Six-killer In Christmas Parade Gets Life, No Parole

A court sentenced a man who drove his SUV through a suburban Milwaukee Christmas parade to life in prison Wednesday, dismissing his and his family’s assertions that mental illness pushed him to do it.

Darrell Brooks Jr., 40, was sentenced on 76 charges, including six counts of first-degree intentional killing and 61 counts of reckless endangerment.

Six-killer In Christmas Parade Gets Life, No Parole
Six-killer In Christmas Parade Gets Life, No Parole

Each murder conviction carries a mandatory life sentence, and the only question Wednesday was whether Dorow would let Brooks spend any of those terms on extended supervision in the community, the state’s form of parole. Nope. Wisconsin is death-penalty-free.

Dorow’s announcement of life sentences was hailed. She then sentenced him to 762 years for endangering.

Dorow told Brooks, “Nobody is safe from you.” “This community can only be secure if you’re locked up forever.” You caused damage, turmoil, death, injury, and fear by driving through the Christmas parade.

Dorow moved Brooks to a video courtroom after he disrupted her pre-sentencing speech. As the judge pronounced the punishments, he stood immobile in handcuffs.

Brooks’ victims wanted a harsh penalty from Dorow Tuesday. Chris Owens, whose mother was slain, warned Brooks, “Rot slowly.”

After fighting with his ex-girlfriend, Brooks drove his red Ford Escape into the Waukesha parade on Nov. 21, 2021. Jackson Sparks, 8, and three members of the Dancing Grannies were slain. Many were hurt.

After fighting with his ex-girlfriend, Brooks drove his red Ford Escape into the Waukesha parade on Nov. 21, 2021. Jackson Sparks, 8, and three members of the Dancing Grannies were slain. Many were hurt.

Brooks told the judge on Wednesday that he’s had mental illness since childhood and didn’t aim to drive onto the procession path. He also apologized to anyone who were wounded or lost loved ones.

Brooks, who defended himself at trial, said he grew up fatherless, penniless, and hungry in rat-infested apartments. Brooks claimed he’s had mental health concerns since childhood and was physically molested, but he didn’t disclose by whom. He believed life was better when he took medicine and spent time in mental hospitals.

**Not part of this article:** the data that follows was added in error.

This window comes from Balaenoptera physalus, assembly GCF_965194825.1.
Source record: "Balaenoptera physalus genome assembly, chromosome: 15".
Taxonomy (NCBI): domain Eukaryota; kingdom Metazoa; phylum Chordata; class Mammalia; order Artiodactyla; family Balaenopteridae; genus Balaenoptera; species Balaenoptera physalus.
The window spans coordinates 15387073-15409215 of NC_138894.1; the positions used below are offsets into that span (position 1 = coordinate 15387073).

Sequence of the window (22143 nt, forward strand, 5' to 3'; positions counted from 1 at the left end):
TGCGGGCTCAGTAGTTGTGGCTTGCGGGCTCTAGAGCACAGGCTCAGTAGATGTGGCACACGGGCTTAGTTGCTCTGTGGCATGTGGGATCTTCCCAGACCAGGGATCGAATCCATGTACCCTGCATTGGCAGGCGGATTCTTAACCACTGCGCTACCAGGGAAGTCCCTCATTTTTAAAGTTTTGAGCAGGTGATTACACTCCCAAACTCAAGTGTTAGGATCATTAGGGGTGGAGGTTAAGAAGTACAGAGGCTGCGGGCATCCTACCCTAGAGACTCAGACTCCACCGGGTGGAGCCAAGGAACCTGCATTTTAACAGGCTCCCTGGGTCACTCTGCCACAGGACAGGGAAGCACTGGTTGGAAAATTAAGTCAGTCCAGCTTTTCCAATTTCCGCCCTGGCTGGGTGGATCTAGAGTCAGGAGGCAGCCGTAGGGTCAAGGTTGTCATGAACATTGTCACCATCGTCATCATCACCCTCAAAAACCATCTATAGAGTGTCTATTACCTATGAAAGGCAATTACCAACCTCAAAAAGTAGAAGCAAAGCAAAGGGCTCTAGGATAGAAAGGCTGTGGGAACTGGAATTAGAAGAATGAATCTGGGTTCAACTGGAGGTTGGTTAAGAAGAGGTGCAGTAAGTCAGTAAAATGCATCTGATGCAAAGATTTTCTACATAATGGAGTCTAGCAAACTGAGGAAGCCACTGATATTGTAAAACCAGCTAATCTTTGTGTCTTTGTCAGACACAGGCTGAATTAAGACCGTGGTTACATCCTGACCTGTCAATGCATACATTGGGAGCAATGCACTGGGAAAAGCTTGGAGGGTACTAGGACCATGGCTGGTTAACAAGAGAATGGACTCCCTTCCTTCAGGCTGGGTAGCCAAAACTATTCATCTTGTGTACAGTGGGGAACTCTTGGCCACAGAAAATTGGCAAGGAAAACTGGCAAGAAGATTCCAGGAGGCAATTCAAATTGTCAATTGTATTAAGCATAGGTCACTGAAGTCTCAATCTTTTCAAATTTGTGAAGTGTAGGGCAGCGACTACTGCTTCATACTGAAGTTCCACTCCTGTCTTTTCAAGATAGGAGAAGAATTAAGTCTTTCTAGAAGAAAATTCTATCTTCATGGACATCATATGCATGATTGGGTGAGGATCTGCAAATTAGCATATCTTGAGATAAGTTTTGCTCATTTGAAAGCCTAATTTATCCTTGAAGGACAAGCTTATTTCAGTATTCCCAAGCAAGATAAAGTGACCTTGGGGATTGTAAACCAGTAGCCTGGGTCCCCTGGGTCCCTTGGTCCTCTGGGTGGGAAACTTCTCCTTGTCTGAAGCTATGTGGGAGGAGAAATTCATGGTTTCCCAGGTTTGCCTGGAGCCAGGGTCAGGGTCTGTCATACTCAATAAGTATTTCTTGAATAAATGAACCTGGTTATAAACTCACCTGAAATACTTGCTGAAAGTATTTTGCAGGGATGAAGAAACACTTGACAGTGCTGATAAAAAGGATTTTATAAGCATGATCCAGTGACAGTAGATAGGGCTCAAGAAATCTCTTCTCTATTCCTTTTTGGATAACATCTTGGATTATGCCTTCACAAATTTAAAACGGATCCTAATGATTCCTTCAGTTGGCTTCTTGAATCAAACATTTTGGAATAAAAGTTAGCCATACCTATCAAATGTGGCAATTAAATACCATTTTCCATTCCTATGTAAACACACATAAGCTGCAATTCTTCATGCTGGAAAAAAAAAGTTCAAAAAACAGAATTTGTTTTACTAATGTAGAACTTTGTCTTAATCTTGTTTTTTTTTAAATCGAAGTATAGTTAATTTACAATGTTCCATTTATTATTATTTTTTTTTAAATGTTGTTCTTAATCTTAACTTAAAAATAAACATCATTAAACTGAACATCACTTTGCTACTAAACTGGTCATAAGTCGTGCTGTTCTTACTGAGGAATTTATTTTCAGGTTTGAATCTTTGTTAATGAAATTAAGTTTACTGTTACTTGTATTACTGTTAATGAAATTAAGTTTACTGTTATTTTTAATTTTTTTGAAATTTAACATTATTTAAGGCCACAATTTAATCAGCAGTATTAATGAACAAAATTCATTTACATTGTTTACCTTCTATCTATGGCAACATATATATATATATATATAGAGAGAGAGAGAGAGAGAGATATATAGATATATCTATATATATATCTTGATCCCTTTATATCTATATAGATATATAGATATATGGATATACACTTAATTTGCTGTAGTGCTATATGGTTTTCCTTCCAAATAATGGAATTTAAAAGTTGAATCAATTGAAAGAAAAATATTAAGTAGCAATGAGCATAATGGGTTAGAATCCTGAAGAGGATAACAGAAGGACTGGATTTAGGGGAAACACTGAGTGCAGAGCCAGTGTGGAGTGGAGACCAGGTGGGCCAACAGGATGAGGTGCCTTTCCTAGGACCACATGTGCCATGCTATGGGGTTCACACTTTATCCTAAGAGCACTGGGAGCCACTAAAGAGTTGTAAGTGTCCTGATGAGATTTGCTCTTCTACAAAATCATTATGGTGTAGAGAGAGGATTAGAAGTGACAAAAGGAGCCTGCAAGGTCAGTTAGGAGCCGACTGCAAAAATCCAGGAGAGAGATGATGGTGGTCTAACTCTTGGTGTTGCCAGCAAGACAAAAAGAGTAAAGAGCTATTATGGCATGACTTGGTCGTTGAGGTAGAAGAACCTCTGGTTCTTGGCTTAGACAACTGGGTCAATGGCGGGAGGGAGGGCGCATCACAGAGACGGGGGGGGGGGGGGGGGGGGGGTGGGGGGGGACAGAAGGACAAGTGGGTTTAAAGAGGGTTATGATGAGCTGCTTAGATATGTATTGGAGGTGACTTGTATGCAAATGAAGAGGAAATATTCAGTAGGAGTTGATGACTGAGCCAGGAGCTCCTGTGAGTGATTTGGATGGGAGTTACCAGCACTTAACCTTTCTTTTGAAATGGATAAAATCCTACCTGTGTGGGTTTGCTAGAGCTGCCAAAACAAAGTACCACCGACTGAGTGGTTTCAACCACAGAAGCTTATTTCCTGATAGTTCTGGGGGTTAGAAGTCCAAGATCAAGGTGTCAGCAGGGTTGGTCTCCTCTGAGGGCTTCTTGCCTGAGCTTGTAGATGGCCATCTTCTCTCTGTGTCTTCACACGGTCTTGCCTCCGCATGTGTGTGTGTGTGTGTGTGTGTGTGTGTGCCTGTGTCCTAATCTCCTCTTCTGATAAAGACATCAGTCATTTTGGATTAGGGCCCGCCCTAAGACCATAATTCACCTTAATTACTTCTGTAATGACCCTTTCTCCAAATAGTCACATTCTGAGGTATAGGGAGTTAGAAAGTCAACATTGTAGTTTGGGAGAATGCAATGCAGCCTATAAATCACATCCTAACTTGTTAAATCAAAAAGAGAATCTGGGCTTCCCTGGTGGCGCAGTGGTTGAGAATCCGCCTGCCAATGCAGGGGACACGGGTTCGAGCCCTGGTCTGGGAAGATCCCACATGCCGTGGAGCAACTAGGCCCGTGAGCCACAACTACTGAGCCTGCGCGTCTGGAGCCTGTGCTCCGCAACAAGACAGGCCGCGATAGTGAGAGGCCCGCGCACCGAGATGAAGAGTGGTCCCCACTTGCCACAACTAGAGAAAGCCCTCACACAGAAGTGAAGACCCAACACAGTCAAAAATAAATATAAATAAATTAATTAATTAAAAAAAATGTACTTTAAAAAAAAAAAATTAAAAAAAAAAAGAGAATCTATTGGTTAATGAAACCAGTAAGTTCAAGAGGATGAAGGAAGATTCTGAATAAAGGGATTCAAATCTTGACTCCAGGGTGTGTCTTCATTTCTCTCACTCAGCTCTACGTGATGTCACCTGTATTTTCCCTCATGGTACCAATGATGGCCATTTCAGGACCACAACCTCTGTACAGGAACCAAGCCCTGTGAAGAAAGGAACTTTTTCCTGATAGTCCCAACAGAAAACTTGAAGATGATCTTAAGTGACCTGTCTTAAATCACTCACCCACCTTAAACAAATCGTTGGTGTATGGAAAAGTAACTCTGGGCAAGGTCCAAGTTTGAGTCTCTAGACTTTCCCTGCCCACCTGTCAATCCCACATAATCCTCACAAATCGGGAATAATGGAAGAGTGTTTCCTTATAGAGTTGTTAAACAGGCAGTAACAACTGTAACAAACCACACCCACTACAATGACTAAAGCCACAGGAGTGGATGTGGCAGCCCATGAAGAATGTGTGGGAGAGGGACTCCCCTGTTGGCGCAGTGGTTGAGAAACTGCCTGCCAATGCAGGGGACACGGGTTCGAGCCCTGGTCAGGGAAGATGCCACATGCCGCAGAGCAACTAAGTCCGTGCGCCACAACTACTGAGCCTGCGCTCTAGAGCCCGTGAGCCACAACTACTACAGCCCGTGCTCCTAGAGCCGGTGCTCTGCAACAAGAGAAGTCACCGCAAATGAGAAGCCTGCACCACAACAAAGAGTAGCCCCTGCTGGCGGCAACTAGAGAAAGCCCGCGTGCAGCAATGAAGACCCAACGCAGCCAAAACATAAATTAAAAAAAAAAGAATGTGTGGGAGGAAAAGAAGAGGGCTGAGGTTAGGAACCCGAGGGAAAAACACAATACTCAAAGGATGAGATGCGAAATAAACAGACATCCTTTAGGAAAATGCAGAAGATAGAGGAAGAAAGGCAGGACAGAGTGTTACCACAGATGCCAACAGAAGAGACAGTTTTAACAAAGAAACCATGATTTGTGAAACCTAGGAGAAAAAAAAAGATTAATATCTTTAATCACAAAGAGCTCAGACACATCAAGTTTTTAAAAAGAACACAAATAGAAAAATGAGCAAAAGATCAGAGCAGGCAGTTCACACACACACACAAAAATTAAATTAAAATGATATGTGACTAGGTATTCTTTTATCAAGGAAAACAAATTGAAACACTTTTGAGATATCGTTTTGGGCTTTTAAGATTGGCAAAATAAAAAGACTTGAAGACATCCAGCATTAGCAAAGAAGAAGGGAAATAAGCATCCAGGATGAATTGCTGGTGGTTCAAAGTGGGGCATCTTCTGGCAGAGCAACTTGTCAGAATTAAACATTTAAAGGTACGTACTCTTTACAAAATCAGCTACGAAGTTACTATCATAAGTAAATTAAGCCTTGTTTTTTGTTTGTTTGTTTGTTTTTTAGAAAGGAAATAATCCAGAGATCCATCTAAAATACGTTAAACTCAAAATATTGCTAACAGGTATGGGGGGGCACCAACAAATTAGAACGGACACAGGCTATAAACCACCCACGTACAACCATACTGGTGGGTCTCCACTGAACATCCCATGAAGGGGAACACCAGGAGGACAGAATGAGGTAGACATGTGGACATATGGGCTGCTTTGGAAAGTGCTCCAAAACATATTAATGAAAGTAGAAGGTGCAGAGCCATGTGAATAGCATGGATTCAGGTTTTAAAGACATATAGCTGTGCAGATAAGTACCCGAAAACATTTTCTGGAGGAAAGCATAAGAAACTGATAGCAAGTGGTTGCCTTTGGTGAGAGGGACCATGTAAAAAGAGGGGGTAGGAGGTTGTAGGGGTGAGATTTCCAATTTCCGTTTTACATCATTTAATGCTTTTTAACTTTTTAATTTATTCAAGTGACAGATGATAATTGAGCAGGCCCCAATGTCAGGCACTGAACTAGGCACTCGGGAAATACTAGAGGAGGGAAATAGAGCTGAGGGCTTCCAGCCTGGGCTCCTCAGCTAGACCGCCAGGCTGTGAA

“As I stated, people may believe what they want. 21 November 2021 was not an assault. Brooks remarked, “This wasn’t planned or orchestrated. It wasn’t, no matter how often you repeat it.

Brooks apologized to victims’ families.

“I’m sorry you couldn’t see what was in my heart,” he said. “You can’t see my regret”

Brooks didn’t explain why he turned the SUV into the procession or what he was thinking. When Dorow asked him what punishment he should receive, he answered, “Help me.”

Brooks’ mother and grandmother pleaded with Dorow to put him in a mental hospital. Mary Edwards, his grandmother, claimed Brooks’ mental instability drove him to drive into the procession. Dawn Woods encouraged Dorow to treat Brooks in jail.

“If they have to be away from society forever, at least they’re receiving mental health care,” Woods added.

As his mother said, Brooks wept.

Dorow said before handing down the penalties that she doesn’t think Brooks is mentally ill, citing the findings of four psychologists who assessed him earlier this year.

Mental health difficulties didn’t trigger what he did on Nov. 21, 2021, the court ruled. “It’s evident he knows right from wrong, but he ignores his conscience. He’s full of wrath.

Dorow spent Tuesday hearing to victims seek Brooks’ maximum penalty. One by one, they recalled desperately looking for their children in the aftermath, the suffering their children have faced as they heal from injuries, and the grief they feel as they deal with the death of their loved ones.

DA Susan Opper requested Dorow on Tuesday to make the sentences concurrent so they stack up “just like he piled victims up as he drove,” with no option of extended supervision.

Brooks’ monthlong trial was peppered by unpredictable outbursts. He wouldn’t say his name, interrupted Dorow, and wouldn’t stop talking. The judge moved Brooks to another courtroom many times so she could silence his microphone when he was disruptive, as she did Wednesday.

 

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